We need to see this picture in a larger perspective. In last few years, the loyalty in workers has reduced especially among the workers of Delhi-NCR. Delay of even one day in salary is not tolerable by most of the workers, similar is the approach by many factories. In case, when factories don’t have work, they prefer to clear the full and final payment of workers even on any small issue rather than offering him leave for that lean period. In last two to three years, many workers who used to work in Delhi-NCR, have shifted to other apparel manufacturing hubs like Jaipur, Kanpur, Ranchi, etc. as cost of living is less in these cities. Some of these hubs do have full orders from domestic markets and factories prefer to have workers on piece rate. In such cases, workers are getting more money and are able to save more. So overall loyalty and patience in workers have reduced.
There are some factories who have a good strategy to get more workers during peak season or in case of extreme rush. They try to hire extra workers through their existing workers on payroll. This also enhances bonding and coordination among the workers. Some factories even manage to occupy their capacities by adding manufacturing for the domestic market while they prefer export orders always. Looking at all these ground realities, I must say that factories should treat their workers fairly and should try to create loyalty factor within them.
Nimish Shah, Director, Amber Home, Mumbai
Proper planning and backup or plan B is one of the best solutions to avoid such a situation. We plan for almost four to six months and work accordingly. In case of workload or less work, jobwork is an important part of our strategy. When we have rush of work or have to complete big orders and labour is not available, we use the service of jobworking factories. While when we have excess capacity, we also do jobwork for others. It sounds simple and most of the factories follow the same but we have developed a strong relationship with such factories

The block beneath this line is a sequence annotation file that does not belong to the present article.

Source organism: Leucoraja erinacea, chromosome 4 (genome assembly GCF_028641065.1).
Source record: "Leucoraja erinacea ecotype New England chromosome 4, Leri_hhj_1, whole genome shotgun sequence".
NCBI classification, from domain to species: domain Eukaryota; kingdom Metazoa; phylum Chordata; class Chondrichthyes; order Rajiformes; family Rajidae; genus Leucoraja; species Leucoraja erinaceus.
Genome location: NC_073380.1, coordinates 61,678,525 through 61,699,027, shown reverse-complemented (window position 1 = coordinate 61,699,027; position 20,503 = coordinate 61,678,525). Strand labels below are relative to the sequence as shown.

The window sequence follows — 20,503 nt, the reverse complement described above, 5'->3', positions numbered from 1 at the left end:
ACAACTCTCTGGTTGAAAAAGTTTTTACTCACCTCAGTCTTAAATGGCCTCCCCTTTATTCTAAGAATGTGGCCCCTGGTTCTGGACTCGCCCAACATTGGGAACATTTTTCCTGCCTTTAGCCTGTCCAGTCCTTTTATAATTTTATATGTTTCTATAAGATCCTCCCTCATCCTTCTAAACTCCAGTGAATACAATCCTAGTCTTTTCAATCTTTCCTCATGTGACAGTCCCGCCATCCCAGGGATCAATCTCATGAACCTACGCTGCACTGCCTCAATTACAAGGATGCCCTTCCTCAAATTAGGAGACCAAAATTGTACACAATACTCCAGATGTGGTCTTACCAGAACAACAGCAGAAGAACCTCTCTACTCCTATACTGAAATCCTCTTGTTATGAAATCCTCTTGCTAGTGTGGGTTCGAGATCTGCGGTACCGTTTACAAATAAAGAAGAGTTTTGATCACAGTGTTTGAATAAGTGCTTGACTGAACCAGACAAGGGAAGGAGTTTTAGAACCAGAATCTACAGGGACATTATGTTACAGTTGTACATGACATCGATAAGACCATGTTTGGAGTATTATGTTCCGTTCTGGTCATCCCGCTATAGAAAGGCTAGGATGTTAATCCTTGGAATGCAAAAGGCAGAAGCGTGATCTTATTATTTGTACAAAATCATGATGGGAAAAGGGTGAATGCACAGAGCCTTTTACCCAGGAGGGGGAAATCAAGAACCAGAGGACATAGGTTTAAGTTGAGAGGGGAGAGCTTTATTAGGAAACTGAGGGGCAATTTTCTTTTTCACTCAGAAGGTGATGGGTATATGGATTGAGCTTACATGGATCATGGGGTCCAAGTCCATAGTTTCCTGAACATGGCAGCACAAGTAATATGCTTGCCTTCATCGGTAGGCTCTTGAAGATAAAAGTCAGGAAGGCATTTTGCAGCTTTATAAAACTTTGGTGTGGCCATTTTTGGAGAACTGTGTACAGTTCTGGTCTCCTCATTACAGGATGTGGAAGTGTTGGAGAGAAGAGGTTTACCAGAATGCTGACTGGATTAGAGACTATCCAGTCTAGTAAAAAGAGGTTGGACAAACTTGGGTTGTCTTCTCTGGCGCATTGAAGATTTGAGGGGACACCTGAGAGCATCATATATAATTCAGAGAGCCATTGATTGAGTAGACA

or companies who can do jobwork for us and can give us the work required. Whenever we have an indication of less work, we give extra effort to get more orders so that machines should not remain idle and workers should not have any negative impact. And so far, we have remained successful as we have never asked any worker to leave due to non-availability of work. Welfare activities also play a very important role in retaining workers or in motivating them to work. It is a natural process that should be adopted as when workers are taken care by us, they do support us and prefer to work with us. And this is a continuing process, not just in case of our need.
Nitin Bothra, Director, Bothra Creation (Little Dolly), Indore
During festival seasons we have major work, we hire extra workers through labour contractors, agents. This is a regular practice and we have never seen any problem in this regard. To get the job done on time, we do increase piece rate or give some extra benefits. In case we have less business, rather than retrenchment of workers, we try to maintain our stock as some of our styles which are always in demand.
Jay Kumar, AGM Production, Mangla Apparels (Crimsoune Club), Delhi
We have a factory at Kundli (Haryana) with a daily capacity of 10,000 pieces and we have never witnessed any kind of worker shortage or abundance in our factory. The credit for this goes to our training efforts. There are nearly 30 experts in our training department and training is our primary focus. As per planning, we increase hiring and train people according to our requirement. We train freshers as well as experienced workers for a specific operation or to enhance their speed. Further on-time payment, proper and timely information sharing with our jobworkers help us and the workers mutually as well as enable us to plan properly and serve each other in a better way.